Each student works under the supervision of a chosen professor who guides the selection of a thesis topic, use of resources, methodological component, quality of analysis and execution, and literary calibre of the ﬁnal version. Required for all honours students. Three credits.
A directed study course in advanced topics (such as Advanced Scottish Gaelic, Gaelic poetry, Old Irish, Middle Welsh, etc). Please consult the chair of department at least one month in advance of the term in which you wish to do a directed study. Available for three or six credits.
This course focusses on acquiring Old Irish grammar for the purposes of translating early Irish texts and obtaining a foundation in the historical and linguistic basis of the modern Gaelic languages. Emphasis will be placed on discussing written exercises and/or translations of Old Irish texts, mastering grammatical concepts, as well as demonstrating an understanding of prepared readings on Old Irish grammar. Required for all MA students. Three credits.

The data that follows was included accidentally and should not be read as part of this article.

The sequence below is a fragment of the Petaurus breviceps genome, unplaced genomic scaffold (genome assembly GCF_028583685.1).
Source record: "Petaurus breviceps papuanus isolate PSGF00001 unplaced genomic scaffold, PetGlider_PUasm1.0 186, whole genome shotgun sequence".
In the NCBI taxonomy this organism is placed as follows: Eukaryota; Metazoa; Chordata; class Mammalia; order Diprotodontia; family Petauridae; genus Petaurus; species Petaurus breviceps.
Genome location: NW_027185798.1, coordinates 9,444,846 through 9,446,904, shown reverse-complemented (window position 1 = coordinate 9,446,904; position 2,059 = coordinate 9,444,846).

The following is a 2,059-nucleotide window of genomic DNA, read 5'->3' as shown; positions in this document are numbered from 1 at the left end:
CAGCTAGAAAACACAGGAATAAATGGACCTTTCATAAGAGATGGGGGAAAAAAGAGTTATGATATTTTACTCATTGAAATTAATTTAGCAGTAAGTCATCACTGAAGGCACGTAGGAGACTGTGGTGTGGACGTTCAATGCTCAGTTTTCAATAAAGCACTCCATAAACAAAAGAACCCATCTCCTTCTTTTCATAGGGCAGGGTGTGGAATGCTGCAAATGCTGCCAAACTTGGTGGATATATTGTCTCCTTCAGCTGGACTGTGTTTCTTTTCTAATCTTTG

This course, which is a continuation of Old Irish I, focusses on acquiring further Old Irish grammar, and on translating basic Old Irish saga-texts and poetry. Required for all MA students. Three credits.